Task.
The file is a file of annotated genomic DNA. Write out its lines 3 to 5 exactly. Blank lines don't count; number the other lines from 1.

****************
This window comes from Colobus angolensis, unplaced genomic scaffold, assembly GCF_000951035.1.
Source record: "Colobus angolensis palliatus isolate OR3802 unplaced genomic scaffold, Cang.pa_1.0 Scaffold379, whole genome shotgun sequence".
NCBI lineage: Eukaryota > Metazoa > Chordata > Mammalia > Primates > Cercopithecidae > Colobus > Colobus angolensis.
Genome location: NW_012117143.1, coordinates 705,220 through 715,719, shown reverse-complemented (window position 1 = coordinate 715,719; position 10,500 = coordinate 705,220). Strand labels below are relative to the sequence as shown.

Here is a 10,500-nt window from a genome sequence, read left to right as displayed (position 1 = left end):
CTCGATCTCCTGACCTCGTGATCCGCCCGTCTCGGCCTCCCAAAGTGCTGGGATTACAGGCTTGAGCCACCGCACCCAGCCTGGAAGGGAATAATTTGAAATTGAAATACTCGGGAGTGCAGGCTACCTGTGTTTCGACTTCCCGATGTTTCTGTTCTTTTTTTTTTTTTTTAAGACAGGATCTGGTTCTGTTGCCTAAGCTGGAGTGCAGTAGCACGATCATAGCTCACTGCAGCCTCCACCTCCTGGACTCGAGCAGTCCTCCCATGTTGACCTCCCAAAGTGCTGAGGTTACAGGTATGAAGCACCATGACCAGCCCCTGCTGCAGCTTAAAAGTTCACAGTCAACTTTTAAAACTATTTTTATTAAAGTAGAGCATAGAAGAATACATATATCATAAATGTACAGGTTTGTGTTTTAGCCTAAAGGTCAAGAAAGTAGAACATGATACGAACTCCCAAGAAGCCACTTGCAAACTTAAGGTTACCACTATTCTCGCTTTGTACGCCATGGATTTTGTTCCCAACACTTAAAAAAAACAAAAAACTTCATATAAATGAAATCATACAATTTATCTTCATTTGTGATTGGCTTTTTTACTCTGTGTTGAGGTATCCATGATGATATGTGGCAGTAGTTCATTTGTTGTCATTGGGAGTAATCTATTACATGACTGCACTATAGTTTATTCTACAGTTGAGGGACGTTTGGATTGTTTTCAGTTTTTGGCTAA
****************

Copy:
NCBI lineage: Eukaryota > Metazoa > Chordata > Mammalia > Primates > Cercopithecidae > Colobus > Colobus angolensis.
Genome location: NW_012117143.1, coordinates 705,220 through 715,719, shown reverse-complemented (window position 1 = coordinate 715,719; position 10,500 = coordinate 705,220). Strand labels below are relative to the sequence as shown.

Here is a 10,500-nt window from a genome sequence, read left to right as displayed (position 1 = left end):